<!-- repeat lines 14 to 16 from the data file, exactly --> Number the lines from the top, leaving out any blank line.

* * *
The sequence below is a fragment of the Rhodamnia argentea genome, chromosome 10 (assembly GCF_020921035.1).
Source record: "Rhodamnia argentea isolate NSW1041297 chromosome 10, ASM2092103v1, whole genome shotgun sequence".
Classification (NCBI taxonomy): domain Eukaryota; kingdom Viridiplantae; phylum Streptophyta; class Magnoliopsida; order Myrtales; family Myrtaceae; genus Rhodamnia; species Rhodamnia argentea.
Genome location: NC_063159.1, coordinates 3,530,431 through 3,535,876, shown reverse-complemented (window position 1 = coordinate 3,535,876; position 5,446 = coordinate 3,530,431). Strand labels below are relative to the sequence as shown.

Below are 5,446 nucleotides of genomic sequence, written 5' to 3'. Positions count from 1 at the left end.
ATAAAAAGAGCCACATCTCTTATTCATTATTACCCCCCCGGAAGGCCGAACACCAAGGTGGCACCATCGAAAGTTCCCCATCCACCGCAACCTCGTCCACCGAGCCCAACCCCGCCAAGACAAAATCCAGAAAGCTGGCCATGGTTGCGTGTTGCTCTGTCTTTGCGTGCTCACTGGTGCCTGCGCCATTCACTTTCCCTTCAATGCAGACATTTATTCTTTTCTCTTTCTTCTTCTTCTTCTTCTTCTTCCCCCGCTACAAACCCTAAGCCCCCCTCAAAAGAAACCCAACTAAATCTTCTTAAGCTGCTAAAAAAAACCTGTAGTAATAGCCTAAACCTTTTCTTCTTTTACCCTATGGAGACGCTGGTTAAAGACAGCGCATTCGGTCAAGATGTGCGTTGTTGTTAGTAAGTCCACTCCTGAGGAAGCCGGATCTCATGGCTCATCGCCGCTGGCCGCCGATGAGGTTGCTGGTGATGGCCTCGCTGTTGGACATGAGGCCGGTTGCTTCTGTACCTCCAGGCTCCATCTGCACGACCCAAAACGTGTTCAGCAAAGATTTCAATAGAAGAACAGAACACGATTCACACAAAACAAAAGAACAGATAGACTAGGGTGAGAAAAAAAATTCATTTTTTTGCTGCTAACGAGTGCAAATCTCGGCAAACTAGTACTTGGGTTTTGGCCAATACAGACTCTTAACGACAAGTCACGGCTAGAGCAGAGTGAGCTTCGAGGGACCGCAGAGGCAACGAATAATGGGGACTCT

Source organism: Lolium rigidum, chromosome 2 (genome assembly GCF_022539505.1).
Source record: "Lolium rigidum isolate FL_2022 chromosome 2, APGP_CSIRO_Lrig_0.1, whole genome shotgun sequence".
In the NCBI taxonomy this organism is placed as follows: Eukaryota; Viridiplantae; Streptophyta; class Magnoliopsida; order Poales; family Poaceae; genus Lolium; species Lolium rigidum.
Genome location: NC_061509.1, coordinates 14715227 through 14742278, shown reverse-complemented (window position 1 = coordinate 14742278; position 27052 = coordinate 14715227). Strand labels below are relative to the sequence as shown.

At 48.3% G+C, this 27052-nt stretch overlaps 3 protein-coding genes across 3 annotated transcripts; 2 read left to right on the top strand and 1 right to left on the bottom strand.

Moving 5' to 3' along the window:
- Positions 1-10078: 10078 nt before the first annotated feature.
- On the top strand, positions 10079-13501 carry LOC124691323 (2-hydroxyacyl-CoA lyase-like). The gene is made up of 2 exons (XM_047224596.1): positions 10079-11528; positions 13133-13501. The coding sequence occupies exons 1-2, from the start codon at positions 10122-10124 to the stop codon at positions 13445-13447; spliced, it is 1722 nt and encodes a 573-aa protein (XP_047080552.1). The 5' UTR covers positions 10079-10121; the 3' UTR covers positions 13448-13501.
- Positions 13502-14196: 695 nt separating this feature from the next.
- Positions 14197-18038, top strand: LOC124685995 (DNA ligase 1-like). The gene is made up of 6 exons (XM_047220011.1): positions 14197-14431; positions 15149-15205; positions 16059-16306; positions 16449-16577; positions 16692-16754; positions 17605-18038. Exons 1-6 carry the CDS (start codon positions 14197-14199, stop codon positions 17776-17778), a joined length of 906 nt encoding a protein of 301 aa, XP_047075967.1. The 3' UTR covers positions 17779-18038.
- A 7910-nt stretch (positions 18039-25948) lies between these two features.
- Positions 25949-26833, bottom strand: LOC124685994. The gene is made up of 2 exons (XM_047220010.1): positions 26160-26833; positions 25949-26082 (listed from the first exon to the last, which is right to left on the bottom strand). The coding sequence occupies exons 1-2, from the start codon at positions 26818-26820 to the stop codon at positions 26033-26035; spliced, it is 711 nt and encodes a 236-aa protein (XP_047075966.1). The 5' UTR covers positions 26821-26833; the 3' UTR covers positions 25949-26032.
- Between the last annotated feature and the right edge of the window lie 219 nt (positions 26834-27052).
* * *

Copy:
- On the top strand, positions 10079-13501 carry LOC124691323 (2-hydroxyacyl-CoA lyase-like). The gene is made up of 2 exons (XM_047224596.1): positions 10079-11528; positions 13133-13501. The coding sequence occupies exons 1-2, from the start codon at positions 10122-10124 to the stop codon at positions 13445-13447; spliced, it is 1722 nt and encodes a 573-aa protein (XP_047080552.1). The 5' UTR covers positions 10079-10121; the 3' UTR covers positions 13448-13501.
- Positions 13502-14196: 695 nt separating this feature from the next.
- Positions 14197-18038, top strand: LOC124685995 (DNA ligase 1-like). The gene is made up of 6 exons (XM_047220011.1): positions 14197-14431; positions 15149-15205; positions 16059-16306; positions 16449-16577; positions 16692-16754; positions 17605-18038. Exons 1-6 carry the CDS (start codon positions 14197-14199, stop codon positions 17776-17778), a joined length of 906 nt encoding a protein of 301 aa, XP_047075967.1. The 3' UTR covers positions 17779-18038.